Trump Tariffs Against China Take Effect

  • Trump Tariffs Against China Take Effect

Trump Tariffs Against China Take Effect

Friday's long-expected tariff volley fueled fear that a prolonged and escalating battle would deal a blow to global trade, investment and growth, while also damaging USA farmers who stand to lose revenues and potentially driving up food prices in China.

Speaking to reporters late Thursday en route to a campaign-style rally in Montana, just before tariffs on U$34 billion worth of Chinese imports were set to go into effect, Trump said there are more to come.

President Donald Trump's trade war with China kicked off on Friday, when the United States started applying 25 percent in tariffs on $35 billion worth of Chinese imports and China fired back with taxes on the same amount of USA goods. "We gave so much of this (soybean) products now that the last thing we need is to limit sales".

Thus, the core of the global trading system progressively built up over the past 70 years and the global supply chains and financial system developed over recent decades to facilitate global trade and investment are under threat, along with the still-fragile recovery in the global economy from the financial crisis. If demand drops, jobs will be in jeopardy.

China still has outstanding sales of about 771,000 tons of US soybeans in the 2017-2018 marketing year and 1.39 million tons in the following season, USDA records show.

Certain products are even more imbalanced, for instance the United States charges a 2.5 percent tariff on Chinese cars, while China now maintains a 25 percent tariff on cars from the United States.

The first ever US tariffs aimed just at China will likely rally Trump's voters who agree with his "America First" argument that Beijing hasn't played fair for years, stealing America's intellectual property and undercutting its manufacturers. "The math is simple. You tax soybean exports at 25-percent, and you have serious damage to USA farmers".

Watkins farms about 8,000 acres of corn and soybeans and says these tariffs are going to hurt business.

Soybeans are also the state's second highest earning export behind oil.

Beijing filed its second complaint with the World Trade Organization and is retaliating with tariffs of their own on United States products like soybeans, electric cars and pork.

China will also start collecting a 25 percent levy on $US34b of U.S. goods such as agricultural products and cars.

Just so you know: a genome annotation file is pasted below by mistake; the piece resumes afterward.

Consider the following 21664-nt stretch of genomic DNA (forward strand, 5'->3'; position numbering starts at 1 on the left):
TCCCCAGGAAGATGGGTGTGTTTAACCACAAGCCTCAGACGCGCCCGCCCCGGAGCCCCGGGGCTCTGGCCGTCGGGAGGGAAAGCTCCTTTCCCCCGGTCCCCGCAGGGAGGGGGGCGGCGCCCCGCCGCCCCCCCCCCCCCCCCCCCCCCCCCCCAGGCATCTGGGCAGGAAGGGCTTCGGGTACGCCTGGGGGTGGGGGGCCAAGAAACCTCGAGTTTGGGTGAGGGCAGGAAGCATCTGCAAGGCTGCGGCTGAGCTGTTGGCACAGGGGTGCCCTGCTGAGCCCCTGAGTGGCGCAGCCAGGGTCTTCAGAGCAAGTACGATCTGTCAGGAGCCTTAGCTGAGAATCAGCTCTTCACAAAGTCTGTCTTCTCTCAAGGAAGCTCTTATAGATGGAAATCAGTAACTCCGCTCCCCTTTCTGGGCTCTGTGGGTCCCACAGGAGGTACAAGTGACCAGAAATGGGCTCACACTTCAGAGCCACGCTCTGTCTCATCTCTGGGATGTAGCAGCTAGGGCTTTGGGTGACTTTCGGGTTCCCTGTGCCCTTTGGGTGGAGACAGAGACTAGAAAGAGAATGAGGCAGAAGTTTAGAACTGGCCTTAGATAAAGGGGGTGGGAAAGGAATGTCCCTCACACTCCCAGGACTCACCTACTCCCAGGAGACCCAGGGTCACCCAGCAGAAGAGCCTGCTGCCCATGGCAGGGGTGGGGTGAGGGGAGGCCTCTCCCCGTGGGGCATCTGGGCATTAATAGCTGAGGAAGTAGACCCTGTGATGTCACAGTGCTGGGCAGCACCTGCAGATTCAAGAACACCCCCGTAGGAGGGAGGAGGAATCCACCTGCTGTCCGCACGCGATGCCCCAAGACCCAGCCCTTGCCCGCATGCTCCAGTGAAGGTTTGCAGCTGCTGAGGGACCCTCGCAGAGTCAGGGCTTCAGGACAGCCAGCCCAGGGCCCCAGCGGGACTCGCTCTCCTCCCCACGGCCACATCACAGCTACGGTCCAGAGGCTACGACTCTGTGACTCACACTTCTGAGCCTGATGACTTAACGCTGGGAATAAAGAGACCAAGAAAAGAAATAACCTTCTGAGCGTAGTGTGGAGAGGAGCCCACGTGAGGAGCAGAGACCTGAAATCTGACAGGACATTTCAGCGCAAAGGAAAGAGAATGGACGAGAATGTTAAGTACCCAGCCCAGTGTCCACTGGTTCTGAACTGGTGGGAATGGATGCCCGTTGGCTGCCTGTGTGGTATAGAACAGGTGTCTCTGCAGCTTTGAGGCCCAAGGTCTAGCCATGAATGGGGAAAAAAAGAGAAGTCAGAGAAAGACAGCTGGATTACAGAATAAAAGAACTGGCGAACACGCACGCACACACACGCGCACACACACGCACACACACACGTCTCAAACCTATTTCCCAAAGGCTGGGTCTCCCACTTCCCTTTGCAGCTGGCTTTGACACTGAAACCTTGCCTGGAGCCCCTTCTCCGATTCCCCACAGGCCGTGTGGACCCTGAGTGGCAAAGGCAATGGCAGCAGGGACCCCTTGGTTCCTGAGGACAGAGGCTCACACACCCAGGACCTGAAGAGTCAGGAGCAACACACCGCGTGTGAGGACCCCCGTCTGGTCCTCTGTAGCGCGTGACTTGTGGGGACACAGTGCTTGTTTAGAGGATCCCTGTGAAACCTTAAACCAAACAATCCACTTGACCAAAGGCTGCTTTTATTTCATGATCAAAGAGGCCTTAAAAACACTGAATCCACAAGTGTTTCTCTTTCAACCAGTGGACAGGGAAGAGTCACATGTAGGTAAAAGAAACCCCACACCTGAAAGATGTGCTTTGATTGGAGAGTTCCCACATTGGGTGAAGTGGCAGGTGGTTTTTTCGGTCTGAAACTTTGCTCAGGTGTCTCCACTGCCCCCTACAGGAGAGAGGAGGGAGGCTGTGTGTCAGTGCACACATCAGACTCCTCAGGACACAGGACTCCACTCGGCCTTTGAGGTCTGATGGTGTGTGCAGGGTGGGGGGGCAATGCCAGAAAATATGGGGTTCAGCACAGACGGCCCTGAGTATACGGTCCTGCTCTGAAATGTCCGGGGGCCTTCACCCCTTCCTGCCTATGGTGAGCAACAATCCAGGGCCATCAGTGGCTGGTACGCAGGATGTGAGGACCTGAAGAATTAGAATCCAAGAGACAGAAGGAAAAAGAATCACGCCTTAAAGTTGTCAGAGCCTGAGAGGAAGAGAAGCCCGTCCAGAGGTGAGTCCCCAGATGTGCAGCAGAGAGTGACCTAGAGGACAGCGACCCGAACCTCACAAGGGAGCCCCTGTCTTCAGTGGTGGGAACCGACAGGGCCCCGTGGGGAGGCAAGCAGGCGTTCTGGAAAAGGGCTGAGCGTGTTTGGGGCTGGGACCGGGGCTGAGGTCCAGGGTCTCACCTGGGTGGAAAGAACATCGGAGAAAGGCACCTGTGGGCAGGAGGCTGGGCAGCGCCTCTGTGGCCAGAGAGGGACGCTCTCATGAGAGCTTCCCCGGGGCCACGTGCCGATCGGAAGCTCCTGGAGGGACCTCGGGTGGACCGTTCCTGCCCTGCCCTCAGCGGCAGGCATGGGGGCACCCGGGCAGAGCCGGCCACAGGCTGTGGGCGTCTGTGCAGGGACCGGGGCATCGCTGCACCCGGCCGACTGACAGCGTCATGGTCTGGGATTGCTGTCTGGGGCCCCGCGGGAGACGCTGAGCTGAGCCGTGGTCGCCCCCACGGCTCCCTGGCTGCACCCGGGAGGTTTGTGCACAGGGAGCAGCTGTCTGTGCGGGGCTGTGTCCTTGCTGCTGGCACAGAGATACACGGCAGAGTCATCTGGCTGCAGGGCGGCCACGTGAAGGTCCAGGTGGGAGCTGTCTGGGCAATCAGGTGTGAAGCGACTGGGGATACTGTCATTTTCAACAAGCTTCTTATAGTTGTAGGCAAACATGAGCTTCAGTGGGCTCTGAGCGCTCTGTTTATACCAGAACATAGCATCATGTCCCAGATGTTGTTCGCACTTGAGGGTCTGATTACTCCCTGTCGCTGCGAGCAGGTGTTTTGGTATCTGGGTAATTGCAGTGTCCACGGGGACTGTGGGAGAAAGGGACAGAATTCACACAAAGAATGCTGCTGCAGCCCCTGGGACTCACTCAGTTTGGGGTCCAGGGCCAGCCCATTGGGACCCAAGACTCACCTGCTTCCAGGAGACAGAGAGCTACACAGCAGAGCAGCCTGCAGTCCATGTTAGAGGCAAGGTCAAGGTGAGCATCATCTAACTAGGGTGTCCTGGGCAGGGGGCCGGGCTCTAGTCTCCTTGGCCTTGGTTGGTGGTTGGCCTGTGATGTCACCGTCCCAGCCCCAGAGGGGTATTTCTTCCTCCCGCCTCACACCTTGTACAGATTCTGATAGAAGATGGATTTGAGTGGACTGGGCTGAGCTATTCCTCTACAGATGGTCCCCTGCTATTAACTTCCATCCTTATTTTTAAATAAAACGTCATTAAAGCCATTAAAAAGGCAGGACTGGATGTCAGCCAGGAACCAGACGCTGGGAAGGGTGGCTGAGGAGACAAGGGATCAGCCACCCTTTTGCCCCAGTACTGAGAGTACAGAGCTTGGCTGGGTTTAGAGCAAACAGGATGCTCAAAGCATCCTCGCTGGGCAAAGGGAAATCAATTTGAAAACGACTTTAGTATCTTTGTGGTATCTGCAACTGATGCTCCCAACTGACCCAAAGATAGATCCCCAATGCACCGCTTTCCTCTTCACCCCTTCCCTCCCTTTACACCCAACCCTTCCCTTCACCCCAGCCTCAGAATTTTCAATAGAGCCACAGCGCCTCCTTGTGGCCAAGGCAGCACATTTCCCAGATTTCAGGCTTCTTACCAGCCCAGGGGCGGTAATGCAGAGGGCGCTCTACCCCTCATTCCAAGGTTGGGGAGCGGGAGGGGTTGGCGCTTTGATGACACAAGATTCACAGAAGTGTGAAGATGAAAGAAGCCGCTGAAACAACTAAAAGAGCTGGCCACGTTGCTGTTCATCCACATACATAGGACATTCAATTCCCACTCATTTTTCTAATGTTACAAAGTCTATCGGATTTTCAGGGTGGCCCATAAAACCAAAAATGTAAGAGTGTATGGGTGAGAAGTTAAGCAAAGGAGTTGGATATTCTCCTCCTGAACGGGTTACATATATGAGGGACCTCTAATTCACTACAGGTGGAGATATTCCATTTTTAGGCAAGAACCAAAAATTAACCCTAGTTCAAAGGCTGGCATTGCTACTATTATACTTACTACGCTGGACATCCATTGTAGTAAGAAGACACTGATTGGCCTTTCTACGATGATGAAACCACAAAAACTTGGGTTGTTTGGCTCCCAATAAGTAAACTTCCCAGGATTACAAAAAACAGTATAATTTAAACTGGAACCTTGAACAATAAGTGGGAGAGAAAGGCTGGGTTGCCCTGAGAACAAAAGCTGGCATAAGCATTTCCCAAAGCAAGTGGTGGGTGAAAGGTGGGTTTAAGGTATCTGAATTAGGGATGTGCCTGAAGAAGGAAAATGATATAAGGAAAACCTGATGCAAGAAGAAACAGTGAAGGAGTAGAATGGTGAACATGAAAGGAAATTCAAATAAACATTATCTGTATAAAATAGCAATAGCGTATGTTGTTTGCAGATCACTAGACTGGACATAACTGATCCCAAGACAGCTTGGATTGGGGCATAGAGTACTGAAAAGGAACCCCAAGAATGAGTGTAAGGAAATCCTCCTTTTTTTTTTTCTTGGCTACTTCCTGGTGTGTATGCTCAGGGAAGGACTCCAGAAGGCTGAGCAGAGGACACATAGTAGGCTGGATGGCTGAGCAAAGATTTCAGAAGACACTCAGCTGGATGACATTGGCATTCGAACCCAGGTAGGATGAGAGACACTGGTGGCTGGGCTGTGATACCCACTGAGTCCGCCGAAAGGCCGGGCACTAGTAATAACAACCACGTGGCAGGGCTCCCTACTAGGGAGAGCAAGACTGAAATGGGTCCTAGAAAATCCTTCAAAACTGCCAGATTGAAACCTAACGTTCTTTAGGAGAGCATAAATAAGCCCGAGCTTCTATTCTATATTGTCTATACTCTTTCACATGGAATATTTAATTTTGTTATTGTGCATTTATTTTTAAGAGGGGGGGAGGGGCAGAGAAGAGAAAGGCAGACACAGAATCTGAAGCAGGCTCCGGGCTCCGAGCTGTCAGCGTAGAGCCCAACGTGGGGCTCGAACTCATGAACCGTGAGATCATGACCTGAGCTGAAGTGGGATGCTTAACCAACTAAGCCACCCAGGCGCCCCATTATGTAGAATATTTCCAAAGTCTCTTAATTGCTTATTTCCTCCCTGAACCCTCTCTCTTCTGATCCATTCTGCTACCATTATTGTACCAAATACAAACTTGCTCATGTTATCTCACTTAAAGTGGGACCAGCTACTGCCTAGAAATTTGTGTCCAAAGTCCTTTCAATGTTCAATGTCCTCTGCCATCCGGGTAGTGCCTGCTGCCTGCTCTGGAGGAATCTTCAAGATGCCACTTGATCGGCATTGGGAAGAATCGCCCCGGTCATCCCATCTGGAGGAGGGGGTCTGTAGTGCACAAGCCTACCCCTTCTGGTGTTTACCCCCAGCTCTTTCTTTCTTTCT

So you don't think these USA tariffs and Chinese counter tariffs today are here to stay? And we admire the president for trying to make sure that that is corrected.

"You have to put all of this into context", Castaneda said in an email. Soy bean prices fell to almost 10-year lows this week in anticipation of China's response.

How did we get here?

"All that is gone now". And this year, we have had a lot of great opportunities to hedge and sell soybeans at a good price.

Beijing has accused the United States of "firing on the whole world" with the measures, pointing out that most of the Chinese exports under attack are largely made by companies with foreign investment - including from America. The vessel is near the port of Dalian, according to ship-tracking data.

"If momentum is lost it will be hard to regain". The Trump administration is reviewing whether to introduce duties on imported cars and trucks in a bid it says to protect U.S. national security. Farmers, we're price takers, not price makers.

"This will impact growers coast to coast", Grondine said. The dollar and Treasuries edged lower as traders looked ahead to the release of United States jobs data.

The LSU Ag Center expects South America, particularly Brazil, to capture the majority of the market-share of USA soybean exports into China.

Daimler, the carmaker behind Mercedes-Benz, already warned last month that its profits will fall this year.

"We're getting tariffed to death", said Scott Ditter, a dairy farmer in Sheboygan Falls, Wisconsin, referring to Canada's 270 percent duty on American milk. Daimler said those costs won't be completely passed on to customers. And most United States cars sold in China are made at plants located in China, so they're immune to tariffs.

While economists say the consequences of a spat between the world's two largest economies can be contained for now, there are fears that Donald Trump's stance on trade could cause serious damage to the global economy.

Other US industries that were hit with export taxes include meats, fruit and vegetable growers, dairy farmers, tabacco, pet products, and seafood.